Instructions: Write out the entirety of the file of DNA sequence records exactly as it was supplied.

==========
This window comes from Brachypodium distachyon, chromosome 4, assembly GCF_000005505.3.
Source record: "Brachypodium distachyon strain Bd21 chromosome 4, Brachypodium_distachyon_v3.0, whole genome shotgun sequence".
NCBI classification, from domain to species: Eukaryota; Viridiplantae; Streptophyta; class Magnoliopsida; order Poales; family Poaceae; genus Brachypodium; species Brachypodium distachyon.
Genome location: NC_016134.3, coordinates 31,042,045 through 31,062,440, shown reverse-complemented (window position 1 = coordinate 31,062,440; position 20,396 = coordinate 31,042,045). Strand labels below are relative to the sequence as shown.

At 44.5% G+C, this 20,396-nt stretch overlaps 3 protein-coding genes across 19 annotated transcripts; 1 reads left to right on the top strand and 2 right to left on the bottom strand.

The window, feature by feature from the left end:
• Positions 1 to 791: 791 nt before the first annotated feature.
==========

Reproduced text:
This window comes from Brachypodium distachyon, chromosome 4, assembly GCF_000005505.3.
Source record: "Brachypodium distachyon strain Bd21 chromosome 4, Brachypodium_distachyon_v3.0, whole genome shotgun sequence".
NCBI classification, from domain to species: Eukaryota; Viridiplantae; Streptophyta; class Magnoliopsida; order Poales; family Poaceae; genus Brachypodium; species Brachypodium distachyon.
Genome location: NC_016134.3, coordinates 31,042,045 through 31,062,440, shown reverse-complemented (window position 1 = coordinate 31,062,440; position 20,396 = coordinate 31,042,045). Strand labels below are relative to the sequence as shown.

At 44.5% G+C, this 20,396-nt stretch overlaps 3 protein-coding genes across 19 annotated transcripts; 1 reads left to right on the top strand and 2 right to left on the bottom strand.

The window, feature by feature from the left end:
• Positions 1 to 791: 791 nt before the first annotated feature.